More Than Just A Theory
Critics of evolution have for a long time claimed that evolution is "just a theory," emphasizing scientific theories are never absolute or a matter of opinion rather than fact or evidence. This reflects a difference of the meaning of theory in a scientific context: whereas in ordinary language a theory is a guess or conjecture, however, in science, a theory is an explanation whose predictions have been solidly verified repeatedly by experiments or other evidence.
Yes, evolution is just a theory, BUT, it is a theory firmly validated by thousands upon thousands of facts. The world was once believed to be flat and the sun revolved around it. We know better now!
Objections to evolution have been raised since Charles Darwin published his 1859 book On the Origin of Species. His theory of biological evolution initially met opposition from scientists with different theories but eventually received overwhelming acceptance in the entire scientific community. It has been uncontroversial among mainstream biologists since the 1940s.
Most criticisms and denials of evolution now come from fundamentalist religious groups, rather than from the scientific community. However many religious groups have reconciled their beliefs with evolution recognizing there has been theistic evolution while other religious groups continue to reject evolutionary explanations in favor of creationism, the belief that the universe and life were created by God. In the U.S the controversy is still a perceived conflict between religion and science.
The National Academy of Sciences states: Scientists most often use the word "fact" to describe an observation. But scientists can also use fact to mean something that has been tested or observed so many times that there is no longer a compelling reason to keep testing or looking for examples. The occurrence of evolution in this sense is a fact. Scientists no longer question whether descent with modification occurred because the evidence supporting the idea is so strong.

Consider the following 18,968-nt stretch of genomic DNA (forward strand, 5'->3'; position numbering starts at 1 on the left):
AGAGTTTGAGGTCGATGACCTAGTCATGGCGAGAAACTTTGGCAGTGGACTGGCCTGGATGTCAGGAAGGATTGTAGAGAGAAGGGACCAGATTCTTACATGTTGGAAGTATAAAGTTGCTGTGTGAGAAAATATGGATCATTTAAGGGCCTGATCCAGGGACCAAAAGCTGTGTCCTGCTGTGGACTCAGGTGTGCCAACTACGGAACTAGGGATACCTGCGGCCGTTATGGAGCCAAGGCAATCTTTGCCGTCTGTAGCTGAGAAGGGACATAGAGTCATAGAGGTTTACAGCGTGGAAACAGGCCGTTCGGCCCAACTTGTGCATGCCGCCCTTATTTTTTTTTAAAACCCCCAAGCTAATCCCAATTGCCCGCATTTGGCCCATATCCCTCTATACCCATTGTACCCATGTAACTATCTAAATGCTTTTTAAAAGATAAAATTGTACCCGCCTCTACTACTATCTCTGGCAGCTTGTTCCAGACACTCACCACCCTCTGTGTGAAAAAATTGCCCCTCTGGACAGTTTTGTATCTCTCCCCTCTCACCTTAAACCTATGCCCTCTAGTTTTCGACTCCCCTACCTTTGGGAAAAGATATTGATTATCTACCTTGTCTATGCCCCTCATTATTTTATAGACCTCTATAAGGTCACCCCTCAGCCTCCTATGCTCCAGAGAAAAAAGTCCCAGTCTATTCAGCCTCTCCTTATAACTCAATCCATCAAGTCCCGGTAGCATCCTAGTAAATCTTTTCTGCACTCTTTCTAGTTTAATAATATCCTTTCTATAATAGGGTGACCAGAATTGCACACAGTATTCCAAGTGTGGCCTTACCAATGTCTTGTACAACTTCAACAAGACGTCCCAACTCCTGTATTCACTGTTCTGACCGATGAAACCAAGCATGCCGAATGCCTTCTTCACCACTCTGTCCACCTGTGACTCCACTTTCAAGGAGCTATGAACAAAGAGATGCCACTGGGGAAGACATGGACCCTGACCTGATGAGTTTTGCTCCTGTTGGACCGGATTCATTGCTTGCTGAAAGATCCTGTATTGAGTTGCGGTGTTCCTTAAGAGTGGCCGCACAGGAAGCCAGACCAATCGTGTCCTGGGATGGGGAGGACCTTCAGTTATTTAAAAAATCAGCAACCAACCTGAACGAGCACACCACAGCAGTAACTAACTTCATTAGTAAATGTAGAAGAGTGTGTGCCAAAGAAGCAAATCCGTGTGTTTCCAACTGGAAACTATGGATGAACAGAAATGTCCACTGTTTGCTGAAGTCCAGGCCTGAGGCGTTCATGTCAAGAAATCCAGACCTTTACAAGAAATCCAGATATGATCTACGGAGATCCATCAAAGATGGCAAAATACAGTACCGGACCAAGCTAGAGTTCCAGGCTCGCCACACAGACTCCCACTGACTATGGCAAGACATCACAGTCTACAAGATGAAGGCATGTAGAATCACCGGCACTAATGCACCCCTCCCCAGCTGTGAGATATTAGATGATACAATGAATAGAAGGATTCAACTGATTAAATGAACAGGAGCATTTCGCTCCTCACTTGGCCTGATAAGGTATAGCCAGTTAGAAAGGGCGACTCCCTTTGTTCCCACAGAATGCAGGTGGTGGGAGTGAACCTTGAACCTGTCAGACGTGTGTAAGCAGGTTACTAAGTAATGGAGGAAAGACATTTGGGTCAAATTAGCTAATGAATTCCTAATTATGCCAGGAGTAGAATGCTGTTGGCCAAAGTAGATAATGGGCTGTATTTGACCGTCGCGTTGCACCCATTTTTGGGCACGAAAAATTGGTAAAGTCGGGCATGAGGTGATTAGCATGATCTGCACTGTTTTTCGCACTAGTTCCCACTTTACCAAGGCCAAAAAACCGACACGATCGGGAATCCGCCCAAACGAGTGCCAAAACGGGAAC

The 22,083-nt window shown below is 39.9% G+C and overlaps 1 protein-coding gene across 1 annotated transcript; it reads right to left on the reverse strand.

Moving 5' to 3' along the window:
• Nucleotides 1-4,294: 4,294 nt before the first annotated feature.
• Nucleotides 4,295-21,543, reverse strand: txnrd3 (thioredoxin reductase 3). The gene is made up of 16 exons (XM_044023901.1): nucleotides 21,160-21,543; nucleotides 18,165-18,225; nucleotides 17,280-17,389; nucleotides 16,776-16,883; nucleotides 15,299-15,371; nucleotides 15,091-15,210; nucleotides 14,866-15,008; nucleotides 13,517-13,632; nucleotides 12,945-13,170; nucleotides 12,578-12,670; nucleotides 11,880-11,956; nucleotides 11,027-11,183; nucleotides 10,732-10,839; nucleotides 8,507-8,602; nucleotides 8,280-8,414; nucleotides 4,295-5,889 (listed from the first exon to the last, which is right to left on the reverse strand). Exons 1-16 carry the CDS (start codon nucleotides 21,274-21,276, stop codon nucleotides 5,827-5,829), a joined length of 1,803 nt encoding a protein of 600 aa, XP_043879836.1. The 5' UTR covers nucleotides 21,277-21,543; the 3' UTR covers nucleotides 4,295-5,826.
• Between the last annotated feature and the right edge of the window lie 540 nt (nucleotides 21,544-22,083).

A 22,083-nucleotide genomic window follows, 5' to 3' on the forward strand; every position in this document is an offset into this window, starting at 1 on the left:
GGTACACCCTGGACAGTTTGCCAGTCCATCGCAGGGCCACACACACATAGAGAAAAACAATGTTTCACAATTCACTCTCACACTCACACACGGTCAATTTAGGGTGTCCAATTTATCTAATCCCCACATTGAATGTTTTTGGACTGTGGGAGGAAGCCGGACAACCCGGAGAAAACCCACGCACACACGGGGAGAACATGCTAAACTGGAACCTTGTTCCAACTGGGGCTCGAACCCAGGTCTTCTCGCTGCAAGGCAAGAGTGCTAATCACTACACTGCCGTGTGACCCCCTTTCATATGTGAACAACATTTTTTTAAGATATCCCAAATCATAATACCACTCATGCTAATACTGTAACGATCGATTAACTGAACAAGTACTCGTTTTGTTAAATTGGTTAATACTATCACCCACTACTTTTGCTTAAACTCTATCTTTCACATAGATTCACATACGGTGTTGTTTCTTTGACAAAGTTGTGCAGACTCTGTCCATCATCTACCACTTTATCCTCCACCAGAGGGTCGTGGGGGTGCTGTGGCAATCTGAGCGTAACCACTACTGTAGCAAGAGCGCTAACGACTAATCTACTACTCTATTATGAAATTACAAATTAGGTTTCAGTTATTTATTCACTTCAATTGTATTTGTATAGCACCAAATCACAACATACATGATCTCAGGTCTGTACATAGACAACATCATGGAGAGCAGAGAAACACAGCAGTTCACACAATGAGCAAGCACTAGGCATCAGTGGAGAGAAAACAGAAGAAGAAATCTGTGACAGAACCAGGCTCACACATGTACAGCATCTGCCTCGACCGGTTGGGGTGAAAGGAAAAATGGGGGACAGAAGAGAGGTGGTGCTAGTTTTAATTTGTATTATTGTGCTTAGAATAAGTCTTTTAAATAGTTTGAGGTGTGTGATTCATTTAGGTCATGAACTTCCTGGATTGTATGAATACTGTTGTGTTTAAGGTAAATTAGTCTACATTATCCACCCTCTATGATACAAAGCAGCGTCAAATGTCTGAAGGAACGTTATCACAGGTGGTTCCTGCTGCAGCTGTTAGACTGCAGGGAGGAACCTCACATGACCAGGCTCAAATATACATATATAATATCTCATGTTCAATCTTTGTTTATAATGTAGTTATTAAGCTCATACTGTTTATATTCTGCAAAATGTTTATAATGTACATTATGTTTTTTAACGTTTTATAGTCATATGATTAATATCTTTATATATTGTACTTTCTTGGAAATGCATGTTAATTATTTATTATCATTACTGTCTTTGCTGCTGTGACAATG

Some Creationists claim "evolution is a religion" and not a science. They are wrong as it is very much a solid scientific claim. Another claim is that evolution is atheistic. It is not. Another objection is that evolution violates the second law of thermodynamics. It has been proven not to.
On the other hand, many religions have reconciled a belief in a supernatural being with evolution. The National Center for Science Education found "of Americans in the twelve largest Christian denominations, 89.6% belong to churches that support evolution education." These churches include the Roman Catholic Church and some Methodist, Baptist, Lutheran, Presbyterian, and the Episcopal Church. A poll done in 2000 found 70% of the American public believed evolution was compatible with a belief in God. However, fewer than 48% of the people polled knew the correct definition of evolution.
Catholic schools in the United States and other countries teach evolution as part of their science curriculum. They teach the fact that evolution occurs and the Modern Synthesis, which is the scientific theory that explains how evolution proceeds. This is the same evolution curriculum that secular schools teach.